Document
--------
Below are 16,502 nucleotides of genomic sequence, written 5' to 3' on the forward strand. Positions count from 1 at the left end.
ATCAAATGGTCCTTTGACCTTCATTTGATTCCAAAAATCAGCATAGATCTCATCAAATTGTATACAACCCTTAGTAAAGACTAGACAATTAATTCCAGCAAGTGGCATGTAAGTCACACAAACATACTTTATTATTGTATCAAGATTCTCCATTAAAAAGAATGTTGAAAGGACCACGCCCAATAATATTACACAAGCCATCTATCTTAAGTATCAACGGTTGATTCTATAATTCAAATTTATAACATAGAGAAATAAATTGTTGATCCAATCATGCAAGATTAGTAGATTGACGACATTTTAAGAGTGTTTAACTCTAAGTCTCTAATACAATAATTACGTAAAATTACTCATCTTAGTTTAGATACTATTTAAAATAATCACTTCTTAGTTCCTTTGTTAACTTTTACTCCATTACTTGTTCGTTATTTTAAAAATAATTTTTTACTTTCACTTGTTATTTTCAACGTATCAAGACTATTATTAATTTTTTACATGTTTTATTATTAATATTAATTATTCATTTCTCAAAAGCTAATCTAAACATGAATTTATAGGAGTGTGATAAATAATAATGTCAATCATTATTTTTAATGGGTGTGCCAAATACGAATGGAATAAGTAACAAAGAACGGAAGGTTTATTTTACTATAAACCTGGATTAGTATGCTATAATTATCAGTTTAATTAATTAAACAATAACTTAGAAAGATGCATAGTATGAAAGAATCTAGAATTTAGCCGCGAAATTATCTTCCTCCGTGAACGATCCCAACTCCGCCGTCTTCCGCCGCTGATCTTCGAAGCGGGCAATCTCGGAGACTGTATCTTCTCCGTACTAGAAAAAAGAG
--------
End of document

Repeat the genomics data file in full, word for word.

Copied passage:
Below are 16,502 nucleotides of genomic sequence, written 5' to 3' on the forward strand. Positions count from 1 at the left end.
ATCAAATGGTCCTTTGACCTTCATTTGATTCCAAAAATCAGCATAGATCTCATCAAATTGTATACAACCCTTAGTAAAGACTAGACAATTAATTCCAGCAAGTGGCATGTAAGTCACACAAACATACTTTATTATTGTATCAAGATTCTCCATTAAAAAGAATGTTGAAAGGACCACGCCCAATAATATTACACAAGCCATCTATCTTAAGTATCAACGGTTGATTCTATAATTCAAATTTATAACATAGAGAAATAAATTGTTGATCCAATCATGCAAGATTAGTAGATTGACGACATTTTAAGAGTGTTTAACTCTAAGTCTCTAATACAATAATTACGTAAAATTACTCATCTTAGTTTAGATACTATTTAAAATAATCACTTCTTAGTTCCTTTGTTAACTTTTACTCCATTACTTGTTCGTTATTTTAAAAATAATTTTTTACTTTCACTTGTTATTTTCAACGTATCAAGACTATTATTAATTTTTTACATGTTTTATTATTAATATTAATTATTCATTTCTCAAAAGCTAATCTAAACATGAATTTATAGGAGTGTGATAAATAATAATGTCAATCATTATTTTTAATGGGTGTGCCAAATACGAATGGAATAAGTAACAAAGAACGGAAGGTTTATTTTACTATAAACCTGGATTAGTATGCTATAATTATCAGTTTAATTAATTAAACAATAACTTAGAAAGATGCATAGTATGAAAGAATCTAGAATTTAGCCGCGAAATTATCTTCCTCCGTGAACGATCCCAACTCCGCCGTCTTCCGCCGCTGATCTTCGAAGCGGGCAATCTCGGAGACTGTATCTTCTCCGTACTAGAAAAAAGAG